Kevin Machate is a filmmaking renaissance man who truly has done it all. He is an actor, a director, a producer, and even a film festival organizer. This is a guy who truly knows his shit and how to get stuff done. The awards lining his resume speak for themselves so any aspiring filmmaker should certainly seek him out. I know I was certainly excited to get the chance to interview him for the Austin Film Meet blog.
Kevin is also brutally honest about the business so some of what he has to say may be hard to hear. Yet, that’s what makes his wisdom so essential because he will tell you Exactly. What. The. Deal. Is.
So, what is it that you DO?
Hard to nail down. I started as an actor, but began producing relatively early on. That happened because I was often frustrated from being on bad sets. Eventually, I started directing. I feel like if you want it to be, it’s an evolutionary process. I did recently decide to move away from acting, at least for the time being. I’m currently in grad school for screenwriting, so hopefully one of those four things?
One thing about your work that I respect is that you have poured all of your life experiences into your work, including past jobs, family issues, conversations with friends, and where you are in life at this particular moment. Is this a conscious thing or do you just write about what you find interesting?
I have a lot of ideas for stories, but not all of them pan out. Some die after a couple of sentences, some evolve into more than they were intended to be. I’ve been so busy working on other things, like getting my film “Promise Me” finished and graduating from UT, that I haven’t had a chance to really sit and flesh any of them out recently. Prior to “Promise Me”, someone else did the writing, although often times, I gave specific details and they went with it. #RIP was based on an idea that I had, and when the screenwriter, Roanna Flowers, and I talked about it, I gave her my premise, the types of characters and the big idea, but the rest was up to her. It changed a lot from the early versions, as scripts often do.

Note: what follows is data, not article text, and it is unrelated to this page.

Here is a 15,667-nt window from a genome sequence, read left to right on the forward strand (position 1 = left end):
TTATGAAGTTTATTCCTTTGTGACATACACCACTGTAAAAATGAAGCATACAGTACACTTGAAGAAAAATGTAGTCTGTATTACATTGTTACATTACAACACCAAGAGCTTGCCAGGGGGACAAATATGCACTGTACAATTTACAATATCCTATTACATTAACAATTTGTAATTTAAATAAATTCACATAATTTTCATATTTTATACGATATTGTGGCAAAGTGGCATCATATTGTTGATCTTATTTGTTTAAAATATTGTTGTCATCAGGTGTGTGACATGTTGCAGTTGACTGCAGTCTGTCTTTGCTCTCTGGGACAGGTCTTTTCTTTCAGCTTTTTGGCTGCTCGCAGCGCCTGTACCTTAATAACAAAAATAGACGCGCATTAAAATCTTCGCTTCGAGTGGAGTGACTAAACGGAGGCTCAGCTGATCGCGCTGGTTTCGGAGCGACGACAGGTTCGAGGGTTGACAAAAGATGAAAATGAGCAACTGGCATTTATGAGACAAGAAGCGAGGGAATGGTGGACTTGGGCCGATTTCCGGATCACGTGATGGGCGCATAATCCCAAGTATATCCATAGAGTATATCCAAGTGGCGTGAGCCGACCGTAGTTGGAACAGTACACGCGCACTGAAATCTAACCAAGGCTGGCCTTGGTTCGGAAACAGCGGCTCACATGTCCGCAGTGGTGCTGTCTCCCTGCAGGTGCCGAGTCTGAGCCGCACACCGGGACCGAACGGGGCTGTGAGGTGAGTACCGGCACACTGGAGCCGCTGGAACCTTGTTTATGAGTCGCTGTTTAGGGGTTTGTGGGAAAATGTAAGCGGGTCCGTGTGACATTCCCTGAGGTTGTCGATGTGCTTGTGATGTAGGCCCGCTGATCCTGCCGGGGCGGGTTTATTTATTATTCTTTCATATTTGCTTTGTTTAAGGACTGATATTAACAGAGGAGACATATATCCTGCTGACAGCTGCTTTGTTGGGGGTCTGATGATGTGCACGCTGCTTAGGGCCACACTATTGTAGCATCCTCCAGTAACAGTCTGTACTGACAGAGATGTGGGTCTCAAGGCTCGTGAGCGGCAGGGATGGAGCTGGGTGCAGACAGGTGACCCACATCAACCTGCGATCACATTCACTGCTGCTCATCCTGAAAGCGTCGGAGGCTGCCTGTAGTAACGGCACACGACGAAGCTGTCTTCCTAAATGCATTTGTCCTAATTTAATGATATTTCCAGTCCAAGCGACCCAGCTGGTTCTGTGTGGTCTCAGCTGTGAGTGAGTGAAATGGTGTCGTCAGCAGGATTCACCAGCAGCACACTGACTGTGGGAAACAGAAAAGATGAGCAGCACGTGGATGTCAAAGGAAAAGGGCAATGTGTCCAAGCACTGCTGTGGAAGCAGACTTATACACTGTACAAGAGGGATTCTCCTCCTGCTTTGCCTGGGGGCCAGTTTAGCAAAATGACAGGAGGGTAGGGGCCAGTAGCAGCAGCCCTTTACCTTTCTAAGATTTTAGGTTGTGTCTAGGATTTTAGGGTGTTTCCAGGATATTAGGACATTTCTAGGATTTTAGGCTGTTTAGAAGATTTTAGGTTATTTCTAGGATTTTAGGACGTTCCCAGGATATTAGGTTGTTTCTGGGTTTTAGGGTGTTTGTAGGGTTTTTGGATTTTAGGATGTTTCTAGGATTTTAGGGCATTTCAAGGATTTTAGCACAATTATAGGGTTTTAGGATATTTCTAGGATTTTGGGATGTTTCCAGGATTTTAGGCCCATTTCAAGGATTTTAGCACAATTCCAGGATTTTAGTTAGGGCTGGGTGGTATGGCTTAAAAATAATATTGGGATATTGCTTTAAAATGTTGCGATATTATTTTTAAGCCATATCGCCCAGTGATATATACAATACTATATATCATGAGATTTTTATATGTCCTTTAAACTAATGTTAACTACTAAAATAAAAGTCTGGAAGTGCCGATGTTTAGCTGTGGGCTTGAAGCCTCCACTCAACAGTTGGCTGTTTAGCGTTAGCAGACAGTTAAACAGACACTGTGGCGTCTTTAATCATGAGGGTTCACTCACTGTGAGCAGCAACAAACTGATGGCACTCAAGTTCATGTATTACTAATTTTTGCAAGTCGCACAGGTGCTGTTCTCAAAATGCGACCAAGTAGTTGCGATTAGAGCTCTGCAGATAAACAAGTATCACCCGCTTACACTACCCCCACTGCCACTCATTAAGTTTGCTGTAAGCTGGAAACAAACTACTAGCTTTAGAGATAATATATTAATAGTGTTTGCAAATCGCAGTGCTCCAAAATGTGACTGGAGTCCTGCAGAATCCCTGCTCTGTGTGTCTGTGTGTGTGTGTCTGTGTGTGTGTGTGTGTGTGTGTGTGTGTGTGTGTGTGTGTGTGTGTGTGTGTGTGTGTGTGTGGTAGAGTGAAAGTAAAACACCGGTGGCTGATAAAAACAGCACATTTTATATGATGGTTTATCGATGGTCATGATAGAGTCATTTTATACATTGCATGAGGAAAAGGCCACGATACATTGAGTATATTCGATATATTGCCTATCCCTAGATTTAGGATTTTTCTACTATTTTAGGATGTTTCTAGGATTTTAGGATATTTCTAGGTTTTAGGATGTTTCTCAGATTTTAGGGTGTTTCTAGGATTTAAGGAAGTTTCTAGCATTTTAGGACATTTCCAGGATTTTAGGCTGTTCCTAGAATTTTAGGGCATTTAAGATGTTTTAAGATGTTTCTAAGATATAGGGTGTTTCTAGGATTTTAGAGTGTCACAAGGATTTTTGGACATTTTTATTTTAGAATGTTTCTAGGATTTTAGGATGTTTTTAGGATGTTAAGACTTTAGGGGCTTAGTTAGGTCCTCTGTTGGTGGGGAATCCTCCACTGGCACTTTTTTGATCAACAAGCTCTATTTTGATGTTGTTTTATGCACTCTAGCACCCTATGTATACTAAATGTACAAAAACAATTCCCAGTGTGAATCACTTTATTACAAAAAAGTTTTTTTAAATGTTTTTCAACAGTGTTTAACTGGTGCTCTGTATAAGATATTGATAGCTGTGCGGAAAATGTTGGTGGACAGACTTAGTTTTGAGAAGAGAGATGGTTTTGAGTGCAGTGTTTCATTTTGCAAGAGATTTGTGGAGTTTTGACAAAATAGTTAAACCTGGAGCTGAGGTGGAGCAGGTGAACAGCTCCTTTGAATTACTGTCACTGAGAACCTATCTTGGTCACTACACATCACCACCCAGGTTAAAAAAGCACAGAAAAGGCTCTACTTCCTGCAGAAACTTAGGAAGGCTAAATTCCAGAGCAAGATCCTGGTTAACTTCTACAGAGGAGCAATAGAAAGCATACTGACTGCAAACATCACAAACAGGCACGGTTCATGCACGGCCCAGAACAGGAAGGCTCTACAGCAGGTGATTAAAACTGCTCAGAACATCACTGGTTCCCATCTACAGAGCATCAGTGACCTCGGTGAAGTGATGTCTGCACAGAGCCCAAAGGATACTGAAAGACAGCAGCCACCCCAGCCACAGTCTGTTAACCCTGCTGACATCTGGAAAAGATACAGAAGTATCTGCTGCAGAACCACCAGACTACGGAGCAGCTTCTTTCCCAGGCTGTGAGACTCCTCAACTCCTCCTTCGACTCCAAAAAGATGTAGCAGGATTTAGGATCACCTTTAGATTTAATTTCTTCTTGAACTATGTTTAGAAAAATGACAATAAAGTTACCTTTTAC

It’s definitely easier to, as they say, “write what you know,” which is what I did with PM. I had some limited exposure to the concept of Death with Dignity years ago, and it was in a class on the ethics of healthcare that I got the idea for the film. A lot of that changed, and many of the characteristics were based on some experience that I’ve had and one of the main pieces of the story was actually borrowed from the song “Cat’s in the Cradle.” I heard it on the radio one day and added the part about Stella not wanting Owen to follow in her footsteps. It became a major part of the film, and probably the most touching scene.
Do you think there’s a difference between “writing what you know” and really examining your life to see what can be turned into your art?
I don’t think most people have the ability to really examine their own lives close enough, at least not while things are happening. There were things from my childhood that I finally understood on my 30’s. Writing what you know is definitely a good place to start. I know a lot of people start there. If it goes elsewhere, cool. If not, that’s OK too.